4. Protective: the uniform  is solely concerned with the things it is designed to provide protection against.
The current uniforms are
without a doubt they are incredibly old fashioned, tired designs and look they owe a great deal to World War Two. 
Given we have a large outdoor fashion industry these are no credit to the country.

Tools and standard wearable kit

Some of the functionality useful for NZDF operational staff would include:
A watch, ideally with GPS, and sports diagnostic capability. Remember operational personnel have to stay fit, know what time it is, and where they are. This is the kind of tool any civilian athlete would buy for themselves. This would replace the Garmin hand portable GPS systems, possibly with a Garmin wrist system.
A multi-tool. McGyver uses one, NZDF personnel should have one too.
The Eberlestock Terminator F4 pack is the new army back-pack. There is no real reason to replace it.
Polarising Safety eyewear.
No, not to look cool, but also to protect the eyes (personnel with injured eyes tie up others) from splinters and to see threats through glare. The NZDF uses Revision Desert Locust ballistic goggles. There is no reason to change this.

Semantic Messaging

Uniforms have a message built into them. The peaked cap and epaulettes of the civilian airliner pilot is an attempt to evoke the Navy captain's authority, although as pilots now work behind sealed doors there really isn't any reason they shouldn't wear pyjamas. They don't wear pyjamas because customers want the confidence that the flight crew are professional and responsible people, and not a bunch of hippies.
Uniforms speak to us through memory and association. Consider
Yes, Hugo Boss designed the SS's uniforms which Erwin Rommel warned his son against.  The Anzac Uniform from the Gallipoli campaign The US Marines. The guys that kept NZ from the Japanese Imperial Army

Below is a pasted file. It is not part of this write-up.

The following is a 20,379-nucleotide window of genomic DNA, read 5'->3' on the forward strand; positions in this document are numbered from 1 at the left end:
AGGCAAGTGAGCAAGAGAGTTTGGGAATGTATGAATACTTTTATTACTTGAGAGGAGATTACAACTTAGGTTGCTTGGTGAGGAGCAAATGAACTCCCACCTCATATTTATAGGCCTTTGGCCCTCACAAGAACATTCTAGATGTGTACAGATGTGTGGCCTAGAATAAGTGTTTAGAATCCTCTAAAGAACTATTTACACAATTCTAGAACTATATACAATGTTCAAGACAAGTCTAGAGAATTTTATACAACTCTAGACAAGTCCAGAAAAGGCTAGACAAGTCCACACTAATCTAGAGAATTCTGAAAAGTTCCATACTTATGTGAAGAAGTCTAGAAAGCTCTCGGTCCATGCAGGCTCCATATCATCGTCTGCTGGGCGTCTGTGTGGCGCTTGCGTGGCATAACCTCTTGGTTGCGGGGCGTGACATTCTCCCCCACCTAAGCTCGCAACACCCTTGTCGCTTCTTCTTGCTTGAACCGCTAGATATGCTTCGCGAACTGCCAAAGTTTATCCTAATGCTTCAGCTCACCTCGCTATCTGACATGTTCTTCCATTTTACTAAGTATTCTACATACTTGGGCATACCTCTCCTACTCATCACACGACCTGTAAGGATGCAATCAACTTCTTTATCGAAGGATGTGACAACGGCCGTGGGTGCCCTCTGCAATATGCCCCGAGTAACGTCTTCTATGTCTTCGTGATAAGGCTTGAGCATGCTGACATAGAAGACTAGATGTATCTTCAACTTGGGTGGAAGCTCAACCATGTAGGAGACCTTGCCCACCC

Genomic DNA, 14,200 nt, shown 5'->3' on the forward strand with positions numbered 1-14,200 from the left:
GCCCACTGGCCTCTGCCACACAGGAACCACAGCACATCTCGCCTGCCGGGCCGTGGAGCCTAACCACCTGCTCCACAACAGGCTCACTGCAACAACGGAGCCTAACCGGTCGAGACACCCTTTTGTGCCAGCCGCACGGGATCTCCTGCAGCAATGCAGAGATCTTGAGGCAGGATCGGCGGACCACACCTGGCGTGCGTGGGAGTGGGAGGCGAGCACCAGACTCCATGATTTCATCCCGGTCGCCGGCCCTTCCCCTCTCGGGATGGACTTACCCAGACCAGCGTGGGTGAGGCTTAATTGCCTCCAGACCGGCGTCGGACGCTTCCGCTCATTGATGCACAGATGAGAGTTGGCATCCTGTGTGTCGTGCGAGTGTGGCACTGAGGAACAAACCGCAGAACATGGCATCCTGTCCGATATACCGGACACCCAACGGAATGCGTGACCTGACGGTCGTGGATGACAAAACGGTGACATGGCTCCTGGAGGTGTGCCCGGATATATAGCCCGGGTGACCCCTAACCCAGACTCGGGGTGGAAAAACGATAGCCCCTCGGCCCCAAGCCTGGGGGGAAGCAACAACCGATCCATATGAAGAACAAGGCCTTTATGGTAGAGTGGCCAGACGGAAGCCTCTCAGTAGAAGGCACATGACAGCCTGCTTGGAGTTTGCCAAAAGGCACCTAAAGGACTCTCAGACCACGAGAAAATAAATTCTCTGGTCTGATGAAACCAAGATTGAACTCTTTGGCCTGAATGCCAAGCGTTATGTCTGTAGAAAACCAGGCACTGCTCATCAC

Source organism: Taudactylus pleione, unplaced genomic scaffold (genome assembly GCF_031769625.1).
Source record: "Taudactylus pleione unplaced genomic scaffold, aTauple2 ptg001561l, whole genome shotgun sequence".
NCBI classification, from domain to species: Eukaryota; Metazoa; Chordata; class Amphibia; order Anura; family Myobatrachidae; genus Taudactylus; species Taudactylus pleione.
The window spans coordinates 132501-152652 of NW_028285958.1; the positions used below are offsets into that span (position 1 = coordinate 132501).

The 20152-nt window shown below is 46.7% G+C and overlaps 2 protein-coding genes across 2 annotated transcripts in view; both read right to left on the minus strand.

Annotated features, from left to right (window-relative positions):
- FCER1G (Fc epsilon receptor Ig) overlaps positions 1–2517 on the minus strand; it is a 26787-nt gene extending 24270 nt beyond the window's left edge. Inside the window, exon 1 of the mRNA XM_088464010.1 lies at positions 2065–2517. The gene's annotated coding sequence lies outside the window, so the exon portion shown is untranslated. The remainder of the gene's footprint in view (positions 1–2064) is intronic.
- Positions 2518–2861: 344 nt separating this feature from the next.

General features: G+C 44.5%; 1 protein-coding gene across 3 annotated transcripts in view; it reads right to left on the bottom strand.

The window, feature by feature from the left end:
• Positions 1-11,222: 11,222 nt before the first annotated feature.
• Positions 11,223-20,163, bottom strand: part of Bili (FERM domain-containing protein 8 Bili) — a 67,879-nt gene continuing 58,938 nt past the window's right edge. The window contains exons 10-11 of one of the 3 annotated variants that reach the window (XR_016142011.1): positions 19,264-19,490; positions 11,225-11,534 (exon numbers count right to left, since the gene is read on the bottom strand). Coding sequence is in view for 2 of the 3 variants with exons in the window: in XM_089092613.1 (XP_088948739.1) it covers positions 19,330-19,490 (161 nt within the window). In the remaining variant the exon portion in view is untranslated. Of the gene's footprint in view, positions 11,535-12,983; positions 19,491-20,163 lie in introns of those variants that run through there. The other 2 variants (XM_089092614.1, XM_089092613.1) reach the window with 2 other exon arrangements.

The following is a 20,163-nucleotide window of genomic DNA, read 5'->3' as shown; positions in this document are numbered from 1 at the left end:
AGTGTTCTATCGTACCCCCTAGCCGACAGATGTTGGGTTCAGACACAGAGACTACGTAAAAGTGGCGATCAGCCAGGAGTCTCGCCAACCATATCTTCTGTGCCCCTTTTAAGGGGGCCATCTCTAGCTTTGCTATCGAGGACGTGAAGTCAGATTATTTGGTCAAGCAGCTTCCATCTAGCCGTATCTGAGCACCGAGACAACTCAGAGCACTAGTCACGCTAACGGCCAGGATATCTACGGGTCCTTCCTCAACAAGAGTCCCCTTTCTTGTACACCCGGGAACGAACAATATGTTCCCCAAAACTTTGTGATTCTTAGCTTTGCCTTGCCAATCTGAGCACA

The Defence Force at present bases its uniforms on British traditions. Its a great big dress-up party with uniforms for a million different occasions many of which are to do with excessive drinking. I have friends who do this for fun and they do it better. But I don't expect the taxpayer to subsidise them.

The message a reformed uniform would want to project is one of infinite practicality and economy. Rather than look like cockatoos it makes the defence force look like a professional, efficient and focused organisation with a tough job that does less strutting and more delivery.

So let's start at the top.


 Garrison or cap

 Bush hat or Boonie

 Non La
Baseball cap
A hat to intimidate with because it hides the wearers face. Useful in the cold. Used by NZ SAS.
A hat for showing off badges with. Practically useless but small. Used by the NZ Army.
A fairly useless hat for badges.  Used by the RNZAF.
The Boonie. A relaxed sunny weather hat. Droops and looks non threatening. Very useful as well. Used by the NZ Army.
Screams Asian even though it is a very practical and useful hat in sun or rain. Too rigid to be easily packed.
Suggests gum-chewing bully. Shields the eyes but useless over neck, face or ears.
Sun hat
Sunhat built for protection, it suggests an insular nature by covering the ears and looks like WW2 Japanese. Very practical. Hunters cap.  Useful earflaps but no neck protection. Looks civilian rather than military.